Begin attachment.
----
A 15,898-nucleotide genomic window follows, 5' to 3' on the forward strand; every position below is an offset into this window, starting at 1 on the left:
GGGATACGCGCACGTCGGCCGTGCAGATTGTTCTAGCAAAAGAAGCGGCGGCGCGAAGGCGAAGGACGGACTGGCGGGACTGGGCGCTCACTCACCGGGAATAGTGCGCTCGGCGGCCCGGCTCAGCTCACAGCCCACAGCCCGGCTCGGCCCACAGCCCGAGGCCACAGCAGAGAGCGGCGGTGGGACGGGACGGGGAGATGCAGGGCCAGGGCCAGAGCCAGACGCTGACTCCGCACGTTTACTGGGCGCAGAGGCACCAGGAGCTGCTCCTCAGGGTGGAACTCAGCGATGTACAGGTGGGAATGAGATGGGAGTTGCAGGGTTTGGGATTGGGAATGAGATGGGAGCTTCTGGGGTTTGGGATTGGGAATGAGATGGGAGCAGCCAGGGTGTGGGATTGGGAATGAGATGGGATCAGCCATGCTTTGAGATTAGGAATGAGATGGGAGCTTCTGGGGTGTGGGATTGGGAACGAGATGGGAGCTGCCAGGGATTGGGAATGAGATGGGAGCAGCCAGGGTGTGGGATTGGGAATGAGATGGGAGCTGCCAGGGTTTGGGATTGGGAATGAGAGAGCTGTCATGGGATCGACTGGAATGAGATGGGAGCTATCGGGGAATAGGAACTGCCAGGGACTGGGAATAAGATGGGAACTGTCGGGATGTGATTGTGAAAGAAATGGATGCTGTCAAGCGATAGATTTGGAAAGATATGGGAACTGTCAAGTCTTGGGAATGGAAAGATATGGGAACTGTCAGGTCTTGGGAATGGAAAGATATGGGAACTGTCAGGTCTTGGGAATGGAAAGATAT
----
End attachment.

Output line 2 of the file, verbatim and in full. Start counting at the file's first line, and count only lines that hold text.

GGGATACGCGCACGTCGGCCGTGCAGATTGTTCTAGCAAAAGAAGCGGCGGCGCGAAGGCGAAGGACGGACTGGCGGGACTGGGCGCTCACTCACCGGGAATAGTGCGCTCGGCGGCCCGGCTCAGCTCACAGCCCACAGCCCGGCTCGGCCCACAGCCCGAGGCCACAGCAGAGAGCGGCGGTGGGACGGGACGGGGAGATGCAGGGCCAGGGCCAGAGCCAGACGCTGACTCCGCACGTTTACTGGGCGCAGAGGCACCAGGAGCTGCTCCTCAGGGTGGAACTCAGCGATGTACAGGTGGGAATGAGATGGGAGTTGCAGGGTTTGGGATTGGGAATGAGATGGGAGCTTCTGGGGTTTGGGATTGGGAATGAGATGGGAGCAGCCAGGGTGTGGGATTGGGAATGAGATGGGATCAGCCATGCTTTGAGATTAGGAATGAGATGGGAGCTTCTGGGGTGTGGGATTGGGAACGAGATGGGAGCTGCCAGGGATTGGGAATGAGATGGGAGCAGCCAGGGTGTGGGATTGGGAATGAGATGGGAGCTGCCAGGGTTTGGGATTGGGAATGAGAGAGCTGTCATGGGATCGACTGGAATGAGATGGGAGCTATCGGGGAATAGGAACTGCCAGGGACTGGGAATAAGATGGGAACTGTCGGGATGTGATTGTGAAAGAAATGGATGCTGTCAAGCGATAGATTTGGAAAGATATGGGAACTGTCAAGTCTTGGGAATGGAAAGATATGGGAACTGTCAGGTCTTGGGAATGGAAAGATATGGGAACTGTCAGGTCTTGGGAATGGAAAGATAT